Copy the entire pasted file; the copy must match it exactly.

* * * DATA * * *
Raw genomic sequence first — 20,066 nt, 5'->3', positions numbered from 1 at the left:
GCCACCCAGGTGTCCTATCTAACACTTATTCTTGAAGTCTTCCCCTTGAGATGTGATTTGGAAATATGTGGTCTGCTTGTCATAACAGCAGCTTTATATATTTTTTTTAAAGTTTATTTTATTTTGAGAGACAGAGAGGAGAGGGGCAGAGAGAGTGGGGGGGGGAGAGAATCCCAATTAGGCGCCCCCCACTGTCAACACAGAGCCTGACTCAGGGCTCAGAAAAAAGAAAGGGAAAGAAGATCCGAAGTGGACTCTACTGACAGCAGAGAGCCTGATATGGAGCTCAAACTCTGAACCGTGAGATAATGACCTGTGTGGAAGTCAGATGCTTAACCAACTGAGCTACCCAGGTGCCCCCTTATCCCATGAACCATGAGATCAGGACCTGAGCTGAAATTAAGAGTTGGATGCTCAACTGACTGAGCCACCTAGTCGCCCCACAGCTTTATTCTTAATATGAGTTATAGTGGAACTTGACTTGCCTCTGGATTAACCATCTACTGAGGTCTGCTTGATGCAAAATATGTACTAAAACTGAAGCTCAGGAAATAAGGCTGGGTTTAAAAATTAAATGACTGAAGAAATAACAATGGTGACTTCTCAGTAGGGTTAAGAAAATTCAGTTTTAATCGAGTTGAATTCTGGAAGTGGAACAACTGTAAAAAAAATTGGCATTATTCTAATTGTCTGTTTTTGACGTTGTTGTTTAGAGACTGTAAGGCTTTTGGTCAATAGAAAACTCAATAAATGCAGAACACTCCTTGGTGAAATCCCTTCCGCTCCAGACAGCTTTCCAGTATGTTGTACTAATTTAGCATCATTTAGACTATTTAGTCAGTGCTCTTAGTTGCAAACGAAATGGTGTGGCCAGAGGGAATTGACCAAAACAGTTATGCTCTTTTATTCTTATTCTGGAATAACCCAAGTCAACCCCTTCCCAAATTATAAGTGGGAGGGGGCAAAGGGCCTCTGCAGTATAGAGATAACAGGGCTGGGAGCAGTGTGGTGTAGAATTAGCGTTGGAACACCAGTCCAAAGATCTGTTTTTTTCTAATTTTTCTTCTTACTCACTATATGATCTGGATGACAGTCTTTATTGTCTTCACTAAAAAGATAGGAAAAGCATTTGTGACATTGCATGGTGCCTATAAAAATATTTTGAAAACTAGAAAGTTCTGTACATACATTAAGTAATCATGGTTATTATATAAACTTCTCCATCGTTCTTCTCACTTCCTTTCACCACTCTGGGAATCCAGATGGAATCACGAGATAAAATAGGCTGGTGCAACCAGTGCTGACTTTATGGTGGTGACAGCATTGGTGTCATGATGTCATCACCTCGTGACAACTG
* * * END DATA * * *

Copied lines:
Raw genomic sequence first — 20,066 nt, 5'->3', positions numbered from 1 at the left:
GCCACCCAGGTGTCCTATCTAACACTTATTCTTGAAGTCTTCCCCTTGAGATGTGATTTGGAAATATGTGGTCTGCTTGTCATAACAGCAGCTTTATATATTTTTTTTAAAGTTTATTTTATTTTGAGAGACAGAGAGGAGAGGGGCAGAGAGAGTGGGGGGGGGAGAGAATCCCAATTAGGCGCCCCCCACTGTCAACACAGAGCCTGACTCAGGGCTCAGAAAAAAGAAAGGGAAAGAAGATCCGAAGTGGACTCTACTGACAGCAGAGAGCCTGATATGGAGCTCAAACTCTGAACCGTGAGATAATGACCTGTGTGGAAGTCAGATGCTTAACCAACTGAGCTACCCAGGTGCCCCCTTATCCCATGAACCATGAGATCAGGACCTGAGCTGAAATTAAGAGTTGGATGCTCAACTGACTGAGCCACCTAGTCGCCCCACAGCTTTATTCTTAATATGAGTTATAGTGGAACTTGACTTGCCTCTGGATTAACCATCTACTGAGGTCTGCTTGATGCAAAATATGTACTAAAACTGAAGCTCAGGAAATAAGGCTGGGTTTAAAAATTAAATGACTGAAGAAATAACAATGGTGACTTCTCAGTAGGGTTAAGAAAATTCAGTTTTAATCGAGTTGAATTCTGGAAGTGGAACAACTGTAAAAAAAATTGGCATTATTCTAATTGTCTGTTTTTGACGTTGTTGTTTAGAGACTGTAAGGCTTTTGGTCAATAGAAAACTCAATAAATGCAGAACACTCCTTGGTGAAATCCCTTCCGCTCCAGACAGCTTTCCAGTATGTTGTACTAATTTAGCATCATTTAGACTATTTAGTCAGTGCTCTTAGTTGCAAACGAAATGGTGTGGCCAGAGGGAATTGACCAAAACAGTTATGCTCTTTTATTCTTATTCTGGAATAACCCAAGTCAACCCCTTCCCAAATTATAAGTGGGAGGGGGCAAAGGGCCTCTGCAGTATAGAGATAACAGGGCTGGGAGCAGTGTGGTGTAGAATTAGCGTTGGAACACCAGTCCAAAGATCTGTTTTTTTCTAATTTTTCTTCTTACTCACTATATGATCTGGATGACAGTCTTTATTGTCTTCACTAAAAAGATAGGAAAAGCATTTGTGACATTGCATGGTGCCTATAAAAATATTTTGAAAACTAGAAAGTTCTGTACATACATTAAGTAATCATGGTTATTATATAAACTTCTCCATCGTTCTTCTCACTTCCTTTCACCACTCTGGGAATCCAGATGGAATCACGAGATAAAATAGGCTGGTGCAACCAGTGCTGACTTTATGGTGGTGACAGCATTGGTGTCATGATGTCATCACCTCGTGACAACTG